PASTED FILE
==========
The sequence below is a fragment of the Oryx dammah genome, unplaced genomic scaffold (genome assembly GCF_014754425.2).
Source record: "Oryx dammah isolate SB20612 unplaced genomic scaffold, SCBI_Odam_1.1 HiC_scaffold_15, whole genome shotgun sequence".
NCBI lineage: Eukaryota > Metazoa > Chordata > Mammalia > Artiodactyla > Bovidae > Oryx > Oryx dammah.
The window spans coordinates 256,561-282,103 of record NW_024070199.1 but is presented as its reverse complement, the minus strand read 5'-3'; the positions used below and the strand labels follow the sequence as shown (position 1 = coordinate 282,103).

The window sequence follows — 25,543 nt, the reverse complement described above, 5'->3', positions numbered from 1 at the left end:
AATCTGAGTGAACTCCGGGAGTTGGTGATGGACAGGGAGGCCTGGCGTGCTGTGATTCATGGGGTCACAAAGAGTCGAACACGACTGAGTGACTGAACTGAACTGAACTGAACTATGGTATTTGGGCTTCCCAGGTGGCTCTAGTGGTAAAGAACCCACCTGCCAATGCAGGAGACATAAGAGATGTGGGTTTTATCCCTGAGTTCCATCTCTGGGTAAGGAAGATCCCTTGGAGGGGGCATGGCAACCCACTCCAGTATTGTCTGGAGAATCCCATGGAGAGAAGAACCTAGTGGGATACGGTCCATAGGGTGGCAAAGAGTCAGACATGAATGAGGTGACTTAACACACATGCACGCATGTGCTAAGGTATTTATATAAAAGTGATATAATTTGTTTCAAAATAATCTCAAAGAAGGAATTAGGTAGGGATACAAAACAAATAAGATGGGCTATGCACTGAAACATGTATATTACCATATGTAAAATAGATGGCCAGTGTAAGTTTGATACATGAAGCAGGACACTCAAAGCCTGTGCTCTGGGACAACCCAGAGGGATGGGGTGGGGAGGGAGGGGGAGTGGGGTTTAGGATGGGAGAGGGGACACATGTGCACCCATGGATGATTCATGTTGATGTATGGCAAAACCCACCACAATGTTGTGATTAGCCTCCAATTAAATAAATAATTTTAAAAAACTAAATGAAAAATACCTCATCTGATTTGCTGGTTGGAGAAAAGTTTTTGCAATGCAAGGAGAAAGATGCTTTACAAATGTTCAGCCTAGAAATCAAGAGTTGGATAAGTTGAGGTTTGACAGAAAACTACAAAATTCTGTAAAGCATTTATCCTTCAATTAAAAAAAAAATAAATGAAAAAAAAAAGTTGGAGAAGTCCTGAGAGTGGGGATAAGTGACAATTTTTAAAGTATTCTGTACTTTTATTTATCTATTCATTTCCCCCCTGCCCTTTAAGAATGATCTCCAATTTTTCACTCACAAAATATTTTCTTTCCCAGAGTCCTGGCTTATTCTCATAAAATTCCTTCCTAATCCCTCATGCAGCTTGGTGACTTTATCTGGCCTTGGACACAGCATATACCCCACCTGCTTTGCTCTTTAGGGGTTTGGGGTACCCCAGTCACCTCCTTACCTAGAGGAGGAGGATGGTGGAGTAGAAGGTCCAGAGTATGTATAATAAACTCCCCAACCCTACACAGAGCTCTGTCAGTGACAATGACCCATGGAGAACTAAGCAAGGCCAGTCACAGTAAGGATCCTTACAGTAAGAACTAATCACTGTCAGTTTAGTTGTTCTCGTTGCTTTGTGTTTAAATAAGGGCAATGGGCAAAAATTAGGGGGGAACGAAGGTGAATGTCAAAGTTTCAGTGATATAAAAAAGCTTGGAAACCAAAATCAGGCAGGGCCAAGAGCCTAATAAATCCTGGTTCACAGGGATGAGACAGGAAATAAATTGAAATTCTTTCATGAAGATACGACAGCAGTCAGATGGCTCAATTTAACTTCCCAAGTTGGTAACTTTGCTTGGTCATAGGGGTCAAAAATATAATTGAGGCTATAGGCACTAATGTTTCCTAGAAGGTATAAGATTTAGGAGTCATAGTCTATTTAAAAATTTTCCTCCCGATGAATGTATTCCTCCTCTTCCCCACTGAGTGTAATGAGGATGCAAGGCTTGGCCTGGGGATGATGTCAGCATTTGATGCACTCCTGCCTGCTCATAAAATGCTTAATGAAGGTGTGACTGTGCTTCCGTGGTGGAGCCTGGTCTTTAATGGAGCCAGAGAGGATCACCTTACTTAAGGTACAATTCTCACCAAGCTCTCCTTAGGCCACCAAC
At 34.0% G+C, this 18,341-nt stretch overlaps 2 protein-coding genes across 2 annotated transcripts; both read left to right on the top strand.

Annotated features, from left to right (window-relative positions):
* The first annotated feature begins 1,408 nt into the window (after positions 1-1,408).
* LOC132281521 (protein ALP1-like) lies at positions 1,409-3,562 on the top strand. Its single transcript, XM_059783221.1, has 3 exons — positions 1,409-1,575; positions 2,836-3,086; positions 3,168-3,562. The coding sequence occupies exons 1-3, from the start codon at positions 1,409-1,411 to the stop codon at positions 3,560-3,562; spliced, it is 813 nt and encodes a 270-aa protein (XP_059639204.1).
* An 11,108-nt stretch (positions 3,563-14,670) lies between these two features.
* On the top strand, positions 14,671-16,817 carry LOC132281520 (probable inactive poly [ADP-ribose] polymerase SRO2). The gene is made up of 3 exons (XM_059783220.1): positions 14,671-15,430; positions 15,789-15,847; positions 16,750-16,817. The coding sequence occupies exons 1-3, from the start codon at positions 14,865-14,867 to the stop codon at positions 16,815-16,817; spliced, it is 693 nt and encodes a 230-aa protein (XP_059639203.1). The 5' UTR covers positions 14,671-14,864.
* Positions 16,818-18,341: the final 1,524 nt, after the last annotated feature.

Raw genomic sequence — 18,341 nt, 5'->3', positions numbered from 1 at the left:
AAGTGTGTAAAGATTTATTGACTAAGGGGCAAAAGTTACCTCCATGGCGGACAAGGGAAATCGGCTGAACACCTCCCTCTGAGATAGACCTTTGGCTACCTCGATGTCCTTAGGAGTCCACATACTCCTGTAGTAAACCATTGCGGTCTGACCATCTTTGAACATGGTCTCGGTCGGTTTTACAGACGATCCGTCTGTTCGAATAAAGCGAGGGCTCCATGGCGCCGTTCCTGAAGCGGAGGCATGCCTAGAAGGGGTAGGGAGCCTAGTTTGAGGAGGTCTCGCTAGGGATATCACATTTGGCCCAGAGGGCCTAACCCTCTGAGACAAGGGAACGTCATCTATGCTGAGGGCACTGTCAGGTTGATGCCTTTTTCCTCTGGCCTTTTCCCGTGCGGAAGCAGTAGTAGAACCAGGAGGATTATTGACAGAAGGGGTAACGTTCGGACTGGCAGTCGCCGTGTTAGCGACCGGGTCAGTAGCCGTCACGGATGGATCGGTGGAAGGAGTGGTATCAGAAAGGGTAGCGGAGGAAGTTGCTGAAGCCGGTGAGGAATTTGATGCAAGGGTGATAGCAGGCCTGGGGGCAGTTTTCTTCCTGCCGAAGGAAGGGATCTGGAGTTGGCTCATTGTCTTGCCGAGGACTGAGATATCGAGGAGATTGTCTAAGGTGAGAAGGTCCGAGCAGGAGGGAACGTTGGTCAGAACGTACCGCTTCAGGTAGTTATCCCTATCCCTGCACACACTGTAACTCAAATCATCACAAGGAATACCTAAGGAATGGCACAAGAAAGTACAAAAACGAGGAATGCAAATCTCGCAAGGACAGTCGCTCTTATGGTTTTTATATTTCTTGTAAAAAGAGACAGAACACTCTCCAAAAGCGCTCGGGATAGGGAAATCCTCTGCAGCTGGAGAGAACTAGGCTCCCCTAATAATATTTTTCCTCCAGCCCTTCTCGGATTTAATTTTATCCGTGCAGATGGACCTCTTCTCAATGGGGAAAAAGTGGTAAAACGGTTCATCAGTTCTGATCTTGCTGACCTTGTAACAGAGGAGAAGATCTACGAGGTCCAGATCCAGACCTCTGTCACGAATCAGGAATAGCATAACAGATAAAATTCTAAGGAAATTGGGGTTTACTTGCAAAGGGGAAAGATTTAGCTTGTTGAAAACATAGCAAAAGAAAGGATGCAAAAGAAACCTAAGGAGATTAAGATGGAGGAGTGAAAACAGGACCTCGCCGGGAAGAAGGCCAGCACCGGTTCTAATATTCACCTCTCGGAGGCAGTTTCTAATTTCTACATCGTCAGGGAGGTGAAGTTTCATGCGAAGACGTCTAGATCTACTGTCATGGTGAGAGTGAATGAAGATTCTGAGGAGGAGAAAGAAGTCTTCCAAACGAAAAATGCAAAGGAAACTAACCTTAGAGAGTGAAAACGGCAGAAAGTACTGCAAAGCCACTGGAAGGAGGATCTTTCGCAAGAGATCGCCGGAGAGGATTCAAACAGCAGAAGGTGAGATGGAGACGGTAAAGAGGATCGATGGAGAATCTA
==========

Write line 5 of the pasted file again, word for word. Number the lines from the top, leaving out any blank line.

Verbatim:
The window sequence follows — 25,543 nt, the reverse complement described above, 5'->3', positions numbered from 1 at the left end: